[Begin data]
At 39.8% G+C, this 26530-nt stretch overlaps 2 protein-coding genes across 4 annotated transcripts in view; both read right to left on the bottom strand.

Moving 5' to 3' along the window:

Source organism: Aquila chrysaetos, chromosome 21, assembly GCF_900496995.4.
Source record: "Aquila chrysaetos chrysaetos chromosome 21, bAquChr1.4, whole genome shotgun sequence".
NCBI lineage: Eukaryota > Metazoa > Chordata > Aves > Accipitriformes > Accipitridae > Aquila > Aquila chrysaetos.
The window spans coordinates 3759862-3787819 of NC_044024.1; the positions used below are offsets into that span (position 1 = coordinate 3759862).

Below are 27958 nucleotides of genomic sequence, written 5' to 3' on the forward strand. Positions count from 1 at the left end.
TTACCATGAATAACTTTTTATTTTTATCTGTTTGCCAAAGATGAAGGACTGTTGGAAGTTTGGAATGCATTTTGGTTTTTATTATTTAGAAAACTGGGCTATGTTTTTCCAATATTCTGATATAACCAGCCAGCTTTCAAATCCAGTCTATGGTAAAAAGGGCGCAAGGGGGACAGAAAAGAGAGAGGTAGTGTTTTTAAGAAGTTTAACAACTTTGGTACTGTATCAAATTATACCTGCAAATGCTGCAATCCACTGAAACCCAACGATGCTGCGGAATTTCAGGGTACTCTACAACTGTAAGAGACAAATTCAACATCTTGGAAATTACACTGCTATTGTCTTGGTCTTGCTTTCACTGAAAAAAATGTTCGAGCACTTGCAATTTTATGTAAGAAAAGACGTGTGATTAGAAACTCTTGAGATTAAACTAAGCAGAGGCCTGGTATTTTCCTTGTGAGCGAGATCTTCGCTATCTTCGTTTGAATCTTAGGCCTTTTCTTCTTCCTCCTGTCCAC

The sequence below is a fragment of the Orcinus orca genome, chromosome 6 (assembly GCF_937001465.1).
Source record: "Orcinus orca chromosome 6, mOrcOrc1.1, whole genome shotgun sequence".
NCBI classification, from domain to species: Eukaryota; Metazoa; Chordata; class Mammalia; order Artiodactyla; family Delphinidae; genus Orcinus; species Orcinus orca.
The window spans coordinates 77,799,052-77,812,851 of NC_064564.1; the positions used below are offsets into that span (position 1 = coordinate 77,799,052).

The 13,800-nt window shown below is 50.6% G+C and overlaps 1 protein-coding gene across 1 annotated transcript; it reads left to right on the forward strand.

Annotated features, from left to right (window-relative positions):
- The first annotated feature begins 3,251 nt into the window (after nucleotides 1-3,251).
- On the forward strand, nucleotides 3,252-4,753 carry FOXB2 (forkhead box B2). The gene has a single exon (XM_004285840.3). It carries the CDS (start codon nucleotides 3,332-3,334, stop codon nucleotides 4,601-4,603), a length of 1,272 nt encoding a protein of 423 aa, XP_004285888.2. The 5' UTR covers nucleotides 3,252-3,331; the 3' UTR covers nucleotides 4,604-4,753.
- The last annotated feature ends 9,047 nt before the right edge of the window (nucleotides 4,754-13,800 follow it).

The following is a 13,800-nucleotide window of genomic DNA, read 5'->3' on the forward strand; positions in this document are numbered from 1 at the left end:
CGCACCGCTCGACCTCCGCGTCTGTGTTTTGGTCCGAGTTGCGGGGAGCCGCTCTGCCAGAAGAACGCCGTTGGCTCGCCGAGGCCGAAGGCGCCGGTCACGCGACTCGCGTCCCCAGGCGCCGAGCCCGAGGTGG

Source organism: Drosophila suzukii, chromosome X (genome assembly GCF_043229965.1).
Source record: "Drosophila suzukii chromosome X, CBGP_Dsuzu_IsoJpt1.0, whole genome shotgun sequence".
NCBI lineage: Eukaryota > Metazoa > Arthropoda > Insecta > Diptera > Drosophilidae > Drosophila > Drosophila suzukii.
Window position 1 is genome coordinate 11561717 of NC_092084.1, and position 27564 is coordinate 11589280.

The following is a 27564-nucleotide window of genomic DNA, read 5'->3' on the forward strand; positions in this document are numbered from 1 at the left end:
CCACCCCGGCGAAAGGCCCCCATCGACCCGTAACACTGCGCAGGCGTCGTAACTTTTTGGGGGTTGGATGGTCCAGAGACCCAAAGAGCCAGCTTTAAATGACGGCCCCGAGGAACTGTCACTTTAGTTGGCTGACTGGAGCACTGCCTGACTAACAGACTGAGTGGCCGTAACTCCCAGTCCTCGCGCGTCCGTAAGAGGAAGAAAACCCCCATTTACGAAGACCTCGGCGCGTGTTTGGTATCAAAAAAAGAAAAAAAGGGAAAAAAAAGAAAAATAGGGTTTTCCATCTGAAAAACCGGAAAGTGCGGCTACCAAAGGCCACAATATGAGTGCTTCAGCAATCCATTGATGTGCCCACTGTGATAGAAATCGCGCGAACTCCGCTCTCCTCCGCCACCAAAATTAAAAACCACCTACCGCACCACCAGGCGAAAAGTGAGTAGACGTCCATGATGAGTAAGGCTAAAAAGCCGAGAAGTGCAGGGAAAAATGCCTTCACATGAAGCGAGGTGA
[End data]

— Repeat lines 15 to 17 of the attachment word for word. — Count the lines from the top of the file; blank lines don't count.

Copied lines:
- The first annotated feature begins 3,251 nt into the window (after nucleotides 1-3,251).
- On the forward strand, nucleotides 3,252-4,753 carry FOXB2 (forkhead box B2). The gene has a single exon (XM_004285840.3). It carries the CDS (start codon nucleotides 3,332-3,334, stop codon nucleotides 4,601-4,603), a length of 1,272 nt encoding a protein of 423 aa, XP_004285888.2. The 5' UTR covers nucleotides 3,252-3,331; the 3' UTR covers nucleotides 4,604-4,753.
- The last annotated feature ends 9,047 nt before the right edge of the window (nucleotides 4,754-13,800 follow it).